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the sternest measures for the extirpation of idolatry.
The Editio Princeps, as we have remarked above, was printed at Strasburg in 1562 ; that of Wower, 8vo, Hamburg, 1603, was long held in high estimation, but the best and most recent is that of Miinter, 8vo, Havniae, 1826. See also the volume of the Dutch Variorum Classics in 8vo, which contains Minucius Felix, Lug. Bat. 1709, and the Bill. Patr. of Galland, vol. v. p. 23. [W. R.] . FI'RMIUS CATUS. [catus.]
M. FIRMUS, one of the "minusculi tyranni" \vho sprung up during the reign of Aurelian. According to Vopiscus, he was a native of Seleuceia, the friend and ally of Zenobia, and appears to have followed the profession of a merchant, carrying on a most extensive and lucrative trade. When Zenobia took up arms against the Romans, Firmus, in order to make a diversion in her favour, seized upon Alexandria ; but the rebellion was promptly crushed by the vigour and good fortune of the emperor. The Augustan historian has chronicled a number of particulars with regard to the personal appearance, bodily strength, athletic and convivial exploits, wealth and magnificence of this petty usurper, some of which are curious in an antiquarian point of view. We are expressly told that he issued a coinage, and a medal is contained in the Pembroke collection bearing the legend ATT. M. $IPMIO2 ETFC
which some writers suppose to belong to him. ( Vopisc. Firm.; Eckhel, vol. vii. p. 496.) [W. R.]
FIRMUS, PLO'TIUS, a contemporary and faithful friend of the emperor Otho. He had risen from the station of a common soldier to the offices of praepositus vigilibus and praefectus praetorii. During an insurrection of the soldiers he exerted himself in suppressing the revolt, by addressing each maniple separately, and causing large sums of money to be distributed among them. During the last struggle of Otho, Plotius Firmus implored him not to abandon his faithful army, and exhorted him to resume his courage. (Tac. Hist. i. 46, 82. ii. 46,49.) ' [L. S.]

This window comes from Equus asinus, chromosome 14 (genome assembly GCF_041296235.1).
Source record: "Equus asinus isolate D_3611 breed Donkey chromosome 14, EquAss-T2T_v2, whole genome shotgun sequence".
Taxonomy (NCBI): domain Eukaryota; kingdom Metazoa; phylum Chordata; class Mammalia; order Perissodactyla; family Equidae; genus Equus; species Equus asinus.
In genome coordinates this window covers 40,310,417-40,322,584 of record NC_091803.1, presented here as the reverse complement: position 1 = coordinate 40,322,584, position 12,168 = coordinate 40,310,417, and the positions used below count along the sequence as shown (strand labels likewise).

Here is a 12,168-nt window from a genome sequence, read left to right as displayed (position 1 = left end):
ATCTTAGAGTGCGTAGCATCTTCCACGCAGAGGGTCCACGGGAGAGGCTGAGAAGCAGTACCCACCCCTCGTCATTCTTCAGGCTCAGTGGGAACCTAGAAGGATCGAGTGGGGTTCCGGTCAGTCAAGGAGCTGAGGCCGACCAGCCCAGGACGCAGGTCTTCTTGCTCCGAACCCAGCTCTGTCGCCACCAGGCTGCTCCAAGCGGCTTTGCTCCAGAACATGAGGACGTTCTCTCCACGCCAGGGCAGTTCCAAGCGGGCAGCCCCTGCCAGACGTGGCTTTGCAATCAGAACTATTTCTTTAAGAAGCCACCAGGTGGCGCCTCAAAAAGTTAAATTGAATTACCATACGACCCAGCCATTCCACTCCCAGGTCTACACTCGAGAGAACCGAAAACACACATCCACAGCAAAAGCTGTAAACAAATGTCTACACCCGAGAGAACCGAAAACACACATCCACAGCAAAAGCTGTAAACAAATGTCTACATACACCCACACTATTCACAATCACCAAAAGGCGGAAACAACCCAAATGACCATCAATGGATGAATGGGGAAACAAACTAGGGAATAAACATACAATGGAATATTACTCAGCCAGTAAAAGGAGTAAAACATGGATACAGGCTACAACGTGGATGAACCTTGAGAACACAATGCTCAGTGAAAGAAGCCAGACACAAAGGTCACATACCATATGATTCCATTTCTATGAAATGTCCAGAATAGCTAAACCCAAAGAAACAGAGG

Fl STUS, P. CURIA'TIUS, with the agnomen TRIGE'MINUS, consul b. c. 453, in which year the city was visited with a great pestilence (Liv. iii. 32; Fasti Capit.) ; and one of the first de-cemvirate in b. c. 451. (Liv. iii. 33 ; Dionys. x. 54.)
FLACCINATOR, M. FO'SLIUS. 1. One of the consular tribunes in B. c. 433, in which year, notwithstanding the opposition of the plebeian tribunes, the consular tribunes were all patricians. (Liv. iv. 25 ; Diod. xii. 58, where he is called Falinius.)
2. Master of the equites to the dictator C. Mae- nius, for the first time in b. c. 320, according to the Fasti, but according to Livy in b. c. 312 (ix. 26). Both the dictator and Flaccinator resigned on being accused of illegal association against the republic; and both were tried before the consuls and honorably acquitted. Flaccinator was consul in b.c. 318 (Liv. ix. 20), and master of the equites, according to the Fasti, a second time to C. Mae- nius b.c. 314, but according to Livy (ix. 28) to the dictator C. Poetelius. The cause and cir cumstances of his trial will be better understood by referring to maenius. [W. B. D.]